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It’s hard for me to get enthusiastic about predictions. Let’s face it, anyone at the end of 2014 could have predicted that in 2015 that there would have been mega data breaches, such as those that hit the Office of Personnel Management and Ashley Madison. And in the year ahead, there will be a number of major breaches, shocking vulnerabilities, and surprising gaffes at the hand of the IT department at a number of enterprises and government agencies.
That said, it’s important that security teams always keep an eye on the major trends in the industry so that they can adjust their programs accordingly. With that in mind, here are a handful of key things we can expect to see in 2016 and likely beyond:Citizen developers increase enterprise data risks
If enterprise application security teams think that they have a challenge now regarding keeping applications secure as they’re developed, deployed, and maintained in production,... read more >
AppSec USA 2015 Follow Up
This blog is a continuation of the AppSec USA 2015 blog, “Web Application Testing with Python” and “Web Application Testing with Python – Part 2”. To follow along, please download the virtual machine and scripts that I’ll cover in these series of blogs (the files are posted on an OWASP-controlled Google Drive. See Resources below for the full URL).
In the previous blog post, “Web Application Testing with Python – Part 2”, we wrote two scripts to attack the login form of our vulnerable application in order to enumerate valid users. In this blog, we’ll continue attacking... read more >
NCSAM Week 3: Connected Communities and Families
Week 3 of National Cyber Security Awareness Month (NCSAM) focuses on “Connected Communities and Families: Staying Protected While We Are Always Connected”. This week really resonates with me as a first time mom. How will we stay safe and secure in this ever changing digital world? How will I be able to protect my child from cybercrime, cyberbullying, etc.? When do I need to start teaching my child about cyber issues?
I thought these questions and worries were a concern of the distant future - when my child is old enough to use devices. I quickly am finding out that this is not the case.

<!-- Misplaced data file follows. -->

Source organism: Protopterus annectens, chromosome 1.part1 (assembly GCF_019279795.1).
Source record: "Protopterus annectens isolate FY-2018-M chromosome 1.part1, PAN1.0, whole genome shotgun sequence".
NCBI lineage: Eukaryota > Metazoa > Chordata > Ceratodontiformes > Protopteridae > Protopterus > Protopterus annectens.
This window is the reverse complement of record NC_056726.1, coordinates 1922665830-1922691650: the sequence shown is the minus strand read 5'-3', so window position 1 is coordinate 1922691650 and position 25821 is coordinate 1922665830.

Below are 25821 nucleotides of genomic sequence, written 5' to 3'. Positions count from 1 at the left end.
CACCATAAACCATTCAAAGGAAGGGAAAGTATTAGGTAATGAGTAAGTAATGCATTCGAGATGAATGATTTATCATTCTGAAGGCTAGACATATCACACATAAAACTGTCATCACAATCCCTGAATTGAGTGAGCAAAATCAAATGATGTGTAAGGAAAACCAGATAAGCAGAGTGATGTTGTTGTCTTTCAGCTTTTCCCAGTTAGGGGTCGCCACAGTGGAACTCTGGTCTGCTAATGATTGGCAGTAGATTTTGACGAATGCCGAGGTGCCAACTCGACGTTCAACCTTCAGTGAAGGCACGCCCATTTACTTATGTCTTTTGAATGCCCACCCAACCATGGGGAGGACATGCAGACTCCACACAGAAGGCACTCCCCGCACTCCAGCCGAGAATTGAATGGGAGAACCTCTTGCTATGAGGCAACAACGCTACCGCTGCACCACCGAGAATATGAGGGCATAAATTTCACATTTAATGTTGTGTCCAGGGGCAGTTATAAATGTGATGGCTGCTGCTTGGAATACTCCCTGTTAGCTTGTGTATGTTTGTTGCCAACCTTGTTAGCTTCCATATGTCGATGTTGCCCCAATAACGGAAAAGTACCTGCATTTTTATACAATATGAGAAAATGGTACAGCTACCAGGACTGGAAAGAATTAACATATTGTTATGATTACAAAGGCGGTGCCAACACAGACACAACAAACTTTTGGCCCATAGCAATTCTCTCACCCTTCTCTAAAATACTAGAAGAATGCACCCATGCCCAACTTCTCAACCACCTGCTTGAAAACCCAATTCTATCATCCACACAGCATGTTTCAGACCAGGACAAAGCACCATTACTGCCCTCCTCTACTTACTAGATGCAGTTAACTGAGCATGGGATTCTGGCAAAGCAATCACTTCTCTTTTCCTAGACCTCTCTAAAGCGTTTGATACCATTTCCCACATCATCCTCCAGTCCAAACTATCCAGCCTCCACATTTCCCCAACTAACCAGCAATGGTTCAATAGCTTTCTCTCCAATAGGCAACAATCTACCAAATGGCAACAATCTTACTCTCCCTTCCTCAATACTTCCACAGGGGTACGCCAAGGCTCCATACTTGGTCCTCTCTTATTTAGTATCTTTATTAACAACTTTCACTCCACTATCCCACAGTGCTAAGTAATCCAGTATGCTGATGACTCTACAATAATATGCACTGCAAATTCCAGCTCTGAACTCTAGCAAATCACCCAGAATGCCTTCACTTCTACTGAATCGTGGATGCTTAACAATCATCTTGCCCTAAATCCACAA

Surprisingly, a hot cyber topic among other first time moms is baby monitors. The scariest part is the real life stories about baby monitors getting hacked. There are instances of hackers... read more >
A wide-open physical security assessment war story - #WarStoryWednesday
War Story Wednesday is a Solutionary Minds blog feature series. On the first Wednesday of the month, Solutionary is publishing a blog from one of our security practitioners that discusses a real-world engagement or “war story.” This blog, featuring Security Consultant Brent White, is the second submission in the series.
This physical security assessment was fun, easy and a bit alarming. It was fun and easy for how completely simple it was. On the other hand, it was alarming because of how simple it was — as well as there being no security presence.
How can we get in?
This is usually the thing we try to answer first when conducting a physical security assessment. Through basic reconnaissance, my co-worker and I quickly figured out the following information:
- The front doors automatically locked every day at 4:30 pm.
The first known, reported account of hacking in professional sports
One Major League team hacked another one for competitive gain? Say it ain’t so, Joe.
Teams have often tried to steal the other team’s signs during a game to predict a play or a pitch. This has been part of baseball since its earliest days. Now, it seems that a team may have taken it to a new level. Corporate espionage may now be part of our national pastime.
It looks as if the first known instance of one professional sports team hacking another has been reported. According to a NY Times report, the St. Louis Cardinals are facing an F.B.I. inquiry due to the alleged hacking of the Houston Astros.
On June 16, 2015, the NY Times reported:Investigators have uncovered evidence that Cardinals officials broke into a network of the Houston Astros that housed special databases the team had built,... read more >